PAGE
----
Thoughts on Corn

November 14, 2016

Recently, I wrote a blog about how to tell if your dog is at an ideal body weight. Over the years, I have found a passion for animal nutrition and I hope to share some of that with all of you! Today, I would like to talk about a common ingredient found in dog food, corn! To be frank, corn is a cheap filler that provides no benefit to your pet and it is something you never want to have in the list of ingredients you feed your dog. You will find a lot of different opinions out there on corn, but just remember to look at where your information is coming from. If you are reading that corn is great for your dog from a pet food manufacturer that uses corn, they may be a bit biased! Veterinarians also receive profit from the foods they sell you, which contain a large amount of corn. Therefore, many of them are not too eager to tell you not to feed it to your pet.

Corn in Your Pet’s Food

Pet food manufacturers sneak more and more corn into the food they make by splitting it up within the ingredients list. Words like “ground whole grain corn”, “corn gluten meal” and “ground yellow corn” is just a fancy way for pet food manufacturers to put corn further down the ingredients list. It is common now for pet food manufacturers to advertise that the first ingredient in their food is “real meat”. But, when you add all the corn ingredients together, corn ends up being the first ingredient. Yuck! Dogs are carnivores, and unless your dog is vegan, you want to see a meat source as the first ingredient. 
A glycemic index refers to how rapidly a food raises blood sugar. When blood sugar rises, your dog’s body produces insulin to try to balance out that spike in blood sugar. A high production of insulin is hard on your dog’s body and can lead to diabetes in your dog and weight gain. So, why is that relevant? Well, you guessed it: corn has a very high glycemic index. In addition to the information above, corn is even worse for high energy dogs and puppies. You don’t need to artificially spike your pet’s energy levels when they are already full of beans! It can also contribute to higher anxiety levels and behavioural issues related to anxiety. So if you already have an anxious pup, it is best to avoid this ingredient!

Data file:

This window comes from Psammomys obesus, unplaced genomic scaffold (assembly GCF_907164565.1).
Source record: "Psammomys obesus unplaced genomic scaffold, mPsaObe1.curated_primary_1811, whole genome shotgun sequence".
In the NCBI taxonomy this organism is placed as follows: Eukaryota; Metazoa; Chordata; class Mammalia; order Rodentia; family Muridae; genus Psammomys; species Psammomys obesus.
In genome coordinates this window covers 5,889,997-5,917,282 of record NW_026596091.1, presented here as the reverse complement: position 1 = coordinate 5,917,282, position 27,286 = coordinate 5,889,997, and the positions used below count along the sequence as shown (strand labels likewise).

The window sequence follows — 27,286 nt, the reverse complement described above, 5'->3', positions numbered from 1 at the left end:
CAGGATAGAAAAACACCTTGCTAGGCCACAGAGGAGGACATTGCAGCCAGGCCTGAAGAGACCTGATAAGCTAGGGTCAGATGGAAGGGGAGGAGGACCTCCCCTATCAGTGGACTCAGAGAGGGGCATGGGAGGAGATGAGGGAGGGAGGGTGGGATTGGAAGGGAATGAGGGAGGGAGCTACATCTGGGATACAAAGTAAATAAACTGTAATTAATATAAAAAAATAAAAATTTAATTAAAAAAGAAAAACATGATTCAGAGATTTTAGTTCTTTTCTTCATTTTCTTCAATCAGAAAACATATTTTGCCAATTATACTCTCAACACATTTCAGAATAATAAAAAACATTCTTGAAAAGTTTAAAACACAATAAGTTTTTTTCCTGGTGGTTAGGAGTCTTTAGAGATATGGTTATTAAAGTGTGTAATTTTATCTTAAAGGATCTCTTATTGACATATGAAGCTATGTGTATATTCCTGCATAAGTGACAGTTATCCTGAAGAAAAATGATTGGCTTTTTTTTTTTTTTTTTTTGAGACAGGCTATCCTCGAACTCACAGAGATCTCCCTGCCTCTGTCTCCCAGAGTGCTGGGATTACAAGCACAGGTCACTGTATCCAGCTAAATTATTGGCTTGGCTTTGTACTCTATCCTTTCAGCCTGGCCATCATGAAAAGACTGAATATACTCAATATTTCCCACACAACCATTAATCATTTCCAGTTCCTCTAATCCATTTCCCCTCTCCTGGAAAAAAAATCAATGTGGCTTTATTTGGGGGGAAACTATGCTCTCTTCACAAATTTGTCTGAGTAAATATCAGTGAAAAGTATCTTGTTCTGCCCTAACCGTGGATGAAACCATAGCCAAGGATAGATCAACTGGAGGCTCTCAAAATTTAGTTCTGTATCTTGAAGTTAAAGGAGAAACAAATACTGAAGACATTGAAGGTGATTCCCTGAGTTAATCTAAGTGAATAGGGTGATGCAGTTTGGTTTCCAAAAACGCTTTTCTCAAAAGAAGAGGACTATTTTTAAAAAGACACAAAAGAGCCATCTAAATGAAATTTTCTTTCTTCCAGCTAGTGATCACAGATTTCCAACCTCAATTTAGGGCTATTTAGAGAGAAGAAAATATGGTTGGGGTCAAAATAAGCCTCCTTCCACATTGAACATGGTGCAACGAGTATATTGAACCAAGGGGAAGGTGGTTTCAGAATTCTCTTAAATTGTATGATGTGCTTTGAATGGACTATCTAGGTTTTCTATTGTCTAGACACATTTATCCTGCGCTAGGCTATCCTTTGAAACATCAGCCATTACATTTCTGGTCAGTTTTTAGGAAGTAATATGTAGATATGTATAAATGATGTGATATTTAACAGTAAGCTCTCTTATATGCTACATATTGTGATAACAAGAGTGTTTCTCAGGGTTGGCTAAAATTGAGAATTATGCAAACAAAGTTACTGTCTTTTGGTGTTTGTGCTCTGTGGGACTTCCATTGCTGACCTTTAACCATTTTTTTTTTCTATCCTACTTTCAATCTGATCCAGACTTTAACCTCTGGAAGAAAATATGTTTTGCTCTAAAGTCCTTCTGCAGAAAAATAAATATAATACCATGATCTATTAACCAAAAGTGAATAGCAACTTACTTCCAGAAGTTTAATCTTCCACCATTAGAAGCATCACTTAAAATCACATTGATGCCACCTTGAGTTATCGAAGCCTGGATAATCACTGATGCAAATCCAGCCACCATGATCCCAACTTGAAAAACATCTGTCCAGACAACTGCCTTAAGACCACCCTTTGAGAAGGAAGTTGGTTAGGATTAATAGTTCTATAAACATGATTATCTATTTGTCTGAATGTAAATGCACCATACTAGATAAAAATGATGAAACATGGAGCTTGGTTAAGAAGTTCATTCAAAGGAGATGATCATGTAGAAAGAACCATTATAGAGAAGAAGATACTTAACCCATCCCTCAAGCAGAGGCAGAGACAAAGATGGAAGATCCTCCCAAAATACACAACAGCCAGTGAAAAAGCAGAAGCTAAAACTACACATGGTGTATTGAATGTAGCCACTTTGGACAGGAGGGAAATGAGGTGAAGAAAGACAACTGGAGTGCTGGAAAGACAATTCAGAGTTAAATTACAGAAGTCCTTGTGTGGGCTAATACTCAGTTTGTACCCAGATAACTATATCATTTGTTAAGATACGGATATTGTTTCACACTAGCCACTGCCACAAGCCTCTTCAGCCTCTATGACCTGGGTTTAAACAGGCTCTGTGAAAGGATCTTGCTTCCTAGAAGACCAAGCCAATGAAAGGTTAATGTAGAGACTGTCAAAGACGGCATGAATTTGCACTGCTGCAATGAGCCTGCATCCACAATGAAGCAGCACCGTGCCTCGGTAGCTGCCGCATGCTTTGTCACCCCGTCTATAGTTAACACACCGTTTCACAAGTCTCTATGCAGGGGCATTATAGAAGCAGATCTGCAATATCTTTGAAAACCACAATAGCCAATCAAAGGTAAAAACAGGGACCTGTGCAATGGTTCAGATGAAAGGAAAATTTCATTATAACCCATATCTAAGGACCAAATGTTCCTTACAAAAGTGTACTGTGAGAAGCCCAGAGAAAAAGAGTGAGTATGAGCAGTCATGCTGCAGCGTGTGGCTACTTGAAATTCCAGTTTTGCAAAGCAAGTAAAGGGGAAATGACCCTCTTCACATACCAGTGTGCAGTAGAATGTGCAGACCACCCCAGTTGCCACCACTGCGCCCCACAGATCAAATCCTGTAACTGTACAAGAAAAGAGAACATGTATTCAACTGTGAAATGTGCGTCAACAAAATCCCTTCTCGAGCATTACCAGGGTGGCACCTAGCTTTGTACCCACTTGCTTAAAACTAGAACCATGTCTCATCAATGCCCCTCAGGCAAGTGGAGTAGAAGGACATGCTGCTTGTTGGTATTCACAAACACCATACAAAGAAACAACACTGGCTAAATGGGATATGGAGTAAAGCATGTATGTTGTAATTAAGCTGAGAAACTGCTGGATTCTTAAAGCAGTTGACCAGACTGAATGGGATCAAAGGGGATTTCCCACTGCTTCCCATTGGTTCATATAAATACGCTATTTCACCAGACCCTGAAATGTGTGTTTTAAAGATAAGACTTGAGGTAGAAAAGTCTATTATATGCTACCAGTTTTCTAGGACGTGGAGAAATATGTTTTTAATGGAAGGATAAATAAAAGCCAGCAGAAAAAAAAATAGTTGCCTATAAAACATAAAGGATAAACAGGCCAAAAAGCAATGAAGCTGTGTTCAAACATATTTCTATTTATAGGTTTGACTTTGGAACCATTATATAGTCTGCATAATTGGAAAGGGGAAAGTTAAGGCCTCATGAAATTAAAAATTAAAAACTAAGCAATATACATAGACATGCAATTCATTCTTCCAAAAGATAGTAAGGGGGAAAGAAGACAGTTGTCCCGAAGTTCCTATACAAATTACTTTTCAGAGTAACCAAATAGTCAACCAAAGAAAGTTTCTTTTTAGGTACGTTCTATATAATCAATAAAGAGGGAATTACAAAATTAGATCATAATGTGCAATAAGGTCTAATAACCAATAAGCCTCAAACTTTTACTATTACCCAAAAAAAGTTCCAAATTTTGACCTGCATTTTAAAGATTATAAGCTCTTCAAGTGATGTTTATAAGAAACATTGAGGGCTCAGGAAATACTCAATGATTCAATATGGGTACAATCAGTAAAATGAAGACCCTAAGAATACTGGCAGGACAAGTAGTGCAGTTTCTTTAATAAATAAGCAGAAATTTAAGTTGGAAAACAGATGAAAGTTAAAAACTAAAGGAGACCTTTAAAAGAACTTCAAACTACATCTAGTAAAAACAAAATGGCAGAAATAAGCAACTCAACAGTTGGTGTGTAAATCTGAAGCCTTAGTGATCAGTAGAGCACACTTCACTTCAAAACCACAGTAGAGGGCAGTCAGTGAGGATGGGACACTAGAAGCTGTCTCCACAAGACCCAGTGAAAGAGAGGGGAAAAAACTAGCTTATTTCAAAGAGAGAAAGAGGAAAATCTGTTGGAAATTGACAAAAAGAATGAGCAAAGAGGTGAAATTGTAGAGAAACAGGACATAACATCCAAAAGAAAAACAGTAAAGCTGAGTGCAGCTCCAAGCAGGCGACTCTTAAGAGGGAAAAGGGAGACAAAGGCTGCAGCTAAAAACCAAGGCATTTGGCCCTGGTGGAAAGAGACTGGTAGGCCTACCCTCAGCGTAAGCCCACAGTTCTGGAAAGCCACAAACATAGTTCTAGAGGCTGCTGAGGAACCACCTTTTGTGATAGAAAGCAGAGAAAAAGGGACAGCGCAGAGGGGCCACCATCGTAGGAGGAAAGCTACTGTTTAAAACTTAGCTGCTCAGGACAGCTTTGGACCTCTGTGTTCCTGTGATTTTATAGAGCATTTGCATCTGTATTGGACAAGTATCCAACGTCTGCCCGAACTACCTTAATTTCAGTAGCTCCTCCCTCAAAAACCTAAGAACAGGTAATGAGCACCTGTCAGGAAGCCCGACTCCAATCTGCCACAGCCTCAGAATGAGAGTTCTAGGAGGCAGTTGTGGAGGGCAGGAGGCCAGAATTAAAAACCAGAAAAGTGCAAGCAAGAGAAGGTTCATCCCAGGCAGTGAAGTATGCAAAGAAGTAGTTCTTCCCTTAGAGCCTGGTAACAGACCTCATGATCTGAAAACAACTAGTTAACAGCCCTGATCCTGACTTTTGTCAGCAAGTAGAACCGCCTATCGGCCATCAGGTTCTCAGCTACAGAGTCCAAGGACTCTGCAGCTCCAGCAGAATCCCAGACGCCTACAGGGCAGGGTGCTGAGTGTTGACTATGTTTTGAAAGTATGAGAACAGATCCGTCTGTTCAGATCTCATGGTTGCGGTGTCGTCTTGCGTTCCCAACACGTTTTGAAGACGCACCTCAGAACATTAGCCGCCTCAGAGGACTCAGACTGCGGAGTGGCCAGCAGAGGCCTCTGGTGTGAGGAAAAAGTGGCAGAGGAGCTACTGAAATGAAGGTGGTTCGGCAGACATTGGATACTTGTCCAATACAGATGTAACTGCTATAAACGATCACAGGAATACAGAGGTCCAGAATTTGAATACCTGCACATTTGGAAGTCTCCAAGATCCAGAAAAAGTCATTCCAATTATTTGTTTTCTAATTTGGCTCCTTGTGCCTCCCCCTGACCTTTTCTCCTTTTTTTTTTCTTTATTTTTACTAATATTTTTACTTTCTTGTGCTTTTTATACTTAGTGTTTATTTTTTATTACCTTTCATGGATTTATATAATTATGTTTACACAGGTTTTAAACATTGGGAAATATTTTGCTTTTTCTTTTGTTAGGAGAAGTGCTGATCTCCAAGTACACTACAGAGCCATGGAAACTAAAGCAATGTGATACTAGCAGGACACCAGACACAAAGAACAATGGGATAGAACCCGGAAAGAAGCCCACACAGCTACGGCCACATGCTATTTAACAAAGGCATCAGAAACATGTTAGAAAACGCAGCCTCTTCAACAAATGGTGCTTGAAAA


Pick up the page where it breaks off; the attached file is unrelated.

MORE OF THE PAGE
What to Look for Instead

If you are going to feed your dog a food with corn, check for splitting ingredients. If more than one ingredient has the word “corn” in it, chances are corn is actually the first ingredient in your pet’s food.

Sweet potato is a great gastric regulator for your pet! It can help to keep your dog “regular” and keep your pet’s stool healthy. In addition to being a great dietary fibre, it is also high in vitamin B6. Look for a kibble with sweet potato as the carbohydrate source instead of corn.

Although dogs do gain benefits from different veggies and fruits, like spinach and blueberries, corn is not a vegetable that should be included in this list. Think about your dinner plate: adding something like corn and potatoes fills you right up, but you gain much more nutritional benefit from a leafy green salad. Add fresh food to your dog’s diet! Really, “people” food! Fruits like blueberries are high in antioxidants and great for your dog’s heart health. Grab a bag of organic frozen blueberries and add them to your dog’s bowl. According pet nutritionist Rodney Habib from Planet Paws, “dog on a diet of dry commercial pet food fed leafy green vegetables at least three times a week were 90% less likely to develop cancer than dogs that weren’t.” In addition, “dogs fed yellow-orange vegetables three times a week were 70% less likely” to develop cancer.

Unless your pet has a medical condition, I would highly suggest not feeding kibble purchased from a veterinarian. Most of the time, it is overpriced and contains a lot of corn. Do your research at home first before asking your vet about the kibble you are feeding your dog. Before heading out to a pet store, research what brands are exclusive to their store. They gain much more profit off of these foods and are more likely to try and sell them to you.


With all of that being said, you know your pet best. Do your research and decide what you feel most comfortable feeding your dog, whether this be a processed kibble diet with some fresh foods, strictly kibble or raw! As always, if you have any questions feel free to ask below or come visit us at Wooftopia!


Keep those tails waggin’ and those kisses coming!

Auntie Emily